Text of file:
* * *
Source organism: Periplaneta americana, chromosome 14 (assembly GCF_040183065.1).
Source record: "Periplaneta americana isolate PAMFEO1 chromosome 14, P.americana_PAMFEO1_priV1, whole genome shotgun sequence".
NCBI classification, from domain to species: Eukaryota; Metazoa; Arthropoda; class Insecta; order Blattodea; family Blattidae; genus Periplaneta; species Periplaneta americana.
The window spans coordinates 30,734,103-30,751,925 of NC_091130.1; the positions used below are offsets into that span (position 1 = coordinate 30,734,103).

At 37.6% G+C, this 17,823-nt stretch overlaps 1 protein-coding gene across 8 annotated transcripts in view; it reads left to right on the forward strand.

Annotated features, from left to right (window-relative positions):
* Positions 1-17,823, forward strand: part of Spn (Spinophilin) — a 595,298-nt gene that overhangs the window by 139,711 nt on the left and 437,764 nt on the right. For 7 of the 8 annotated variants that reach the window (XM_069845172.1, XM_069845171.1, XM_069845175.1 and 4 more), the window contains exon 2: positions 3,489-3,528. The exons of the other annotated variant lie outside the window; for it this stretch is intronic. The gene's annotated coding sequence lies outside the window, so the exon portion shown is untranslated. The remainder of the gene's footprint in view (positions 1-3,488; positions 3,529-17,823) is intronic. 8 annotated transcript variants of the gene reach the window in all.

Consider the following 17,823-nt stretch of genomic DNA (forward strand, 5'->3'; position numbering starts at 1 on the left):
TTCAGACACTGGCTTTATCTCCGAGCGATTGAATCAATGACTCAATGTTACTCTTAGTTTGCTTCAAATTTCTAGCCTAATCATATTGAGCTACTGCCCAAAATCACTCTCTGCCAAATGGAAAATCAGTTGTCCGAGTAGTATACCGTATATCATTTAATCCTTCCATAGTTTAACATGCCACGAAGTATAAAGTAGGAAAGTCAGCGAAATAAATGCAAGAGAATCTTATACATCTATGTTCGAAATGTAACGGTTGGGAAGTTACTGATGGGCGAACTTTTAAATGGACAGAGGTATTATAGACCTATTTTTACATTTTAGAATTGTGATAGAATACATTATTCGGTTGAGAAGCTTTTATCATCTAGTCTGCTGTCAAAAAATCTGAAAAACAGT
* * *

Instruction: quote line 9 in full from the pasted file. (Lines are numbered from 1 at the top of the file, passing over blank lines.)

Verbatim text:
TTCAGACACTGGCTTTATCTCCGAGCGATTGAATCAATGACTCAATGTTACTCTTAGTTTGCTTCAAATTTCTAGCCTAATCATATTGAGCTACTGCCCAAAATCACTCTCTGCCAAATGGAAAATCAGTTGTCCGAGTAGTATACCGTATATCATTTAATCCTTCCATAGTTTAACATGCCACGAAGTATAAAGTAGGAAAGTCAGCGAAATAAATGCAAGAGAATCTTATACATCTATGTTCGAAATGTAACGGTTGGGAAGTTACTGATGGGCGAACTTTTAAATGGACAGAGGTATTATAGACCTATTTTTACATTTTAGAATTGTGATAGAATACATTATTCGGTTGAGAAGCTTTTATCATCTAGTCTGCTGTCAAAAAATCTGAAAAACAGT